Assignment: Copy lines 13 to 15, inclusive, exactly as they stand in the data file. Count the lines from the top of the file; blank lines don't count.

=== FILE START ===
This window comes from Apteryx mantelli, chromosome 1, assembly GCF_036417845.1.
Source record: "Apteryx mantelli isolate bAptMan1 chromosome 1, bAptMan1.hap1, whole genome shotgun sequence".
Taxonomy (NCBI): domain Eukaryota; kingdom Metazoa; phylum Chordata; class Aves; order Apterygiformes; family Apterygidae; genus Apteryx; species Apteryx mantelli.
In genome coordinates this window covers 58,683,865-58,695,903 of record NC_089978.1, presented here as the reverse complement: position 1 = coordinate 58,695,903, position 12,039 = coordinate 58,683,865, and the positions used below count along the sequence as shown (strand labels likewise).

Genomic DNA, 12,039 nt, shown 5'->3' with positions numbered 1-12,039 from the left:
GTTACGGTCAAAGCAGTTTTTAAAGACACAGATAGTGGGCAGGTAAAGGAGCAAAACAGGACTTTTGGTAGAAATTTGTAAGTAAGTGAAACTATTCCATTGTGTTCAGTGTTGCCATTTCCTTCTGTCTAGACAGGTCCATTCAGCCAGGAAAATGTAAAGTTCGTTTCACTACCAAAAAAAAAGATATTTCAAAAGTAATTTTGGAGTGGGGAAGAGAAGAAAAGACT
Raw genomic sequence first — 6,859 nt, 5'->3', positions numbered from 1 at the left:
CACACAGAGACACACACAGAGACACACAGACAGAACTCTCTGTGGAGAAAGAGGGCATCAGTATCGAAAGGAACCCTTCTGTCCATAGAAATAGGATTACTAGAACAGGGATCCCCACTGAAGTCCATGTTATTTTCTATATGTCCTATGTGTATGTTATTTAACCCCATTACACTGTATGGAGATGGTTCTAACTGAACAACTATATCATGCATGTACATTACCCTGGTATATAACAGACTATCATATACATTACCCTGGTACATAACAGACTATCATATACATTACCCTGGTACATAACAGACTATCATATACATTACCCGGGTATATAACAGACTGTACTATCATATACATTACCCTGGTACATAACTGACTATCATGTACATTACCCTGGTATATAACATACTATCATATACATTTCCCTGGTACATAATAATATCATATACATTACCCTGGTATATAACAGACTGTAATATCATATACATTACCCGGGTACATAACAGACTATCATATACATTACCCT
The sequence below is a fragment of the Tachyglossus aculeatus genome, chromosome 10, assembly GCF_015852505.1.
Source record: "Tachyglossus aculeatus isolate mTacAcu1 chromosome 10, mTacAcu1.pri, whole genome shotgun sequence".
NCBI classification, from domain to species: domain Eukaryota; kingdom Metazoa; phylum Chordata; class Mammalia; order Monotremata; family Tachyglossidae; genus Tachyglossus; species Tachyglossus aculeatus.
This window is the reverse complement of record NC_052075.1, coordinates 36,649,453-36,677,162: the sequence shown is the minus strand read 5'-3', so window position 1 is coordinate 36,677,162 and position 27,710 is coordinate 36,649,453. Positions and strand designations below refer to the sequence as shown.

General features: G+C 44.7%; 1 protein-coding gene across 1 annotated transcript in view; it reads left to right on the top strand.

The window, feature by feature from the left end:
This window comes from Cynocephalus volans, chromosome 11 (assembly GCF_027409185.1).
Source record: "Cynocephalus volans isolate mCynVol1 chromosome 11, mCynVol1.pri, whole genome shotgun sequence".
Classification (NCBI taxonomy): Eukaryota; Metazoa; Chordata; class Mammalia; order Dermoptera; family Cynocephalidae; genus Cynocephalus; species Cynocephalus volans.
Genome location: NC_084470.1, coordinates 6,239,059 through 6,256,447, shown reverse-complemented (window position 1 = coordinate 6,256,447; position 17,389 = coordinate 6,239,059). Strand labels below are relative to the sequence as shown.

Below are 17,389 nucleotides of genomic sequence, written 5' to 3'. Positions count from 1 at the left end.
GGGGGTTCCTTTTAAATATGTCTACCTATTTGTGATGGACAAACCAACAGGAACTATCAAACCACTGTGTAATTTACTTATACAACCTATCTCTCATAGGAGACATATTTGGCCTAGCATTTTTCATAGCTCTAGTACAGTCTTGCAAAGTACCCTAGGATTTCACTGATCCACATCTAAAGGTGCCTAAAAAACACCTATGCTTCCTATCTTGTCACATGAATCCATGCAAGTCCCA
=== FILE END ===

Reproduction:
General features: G+C 44.7%; 1 protein-coding gene across 1 annotated transcript in view; it reads left to right on the top strand.

The window, feature by feature from the left end:
This window comes from Cynocephalus volans, chromosome 11 (assembly GCF_027409185.1).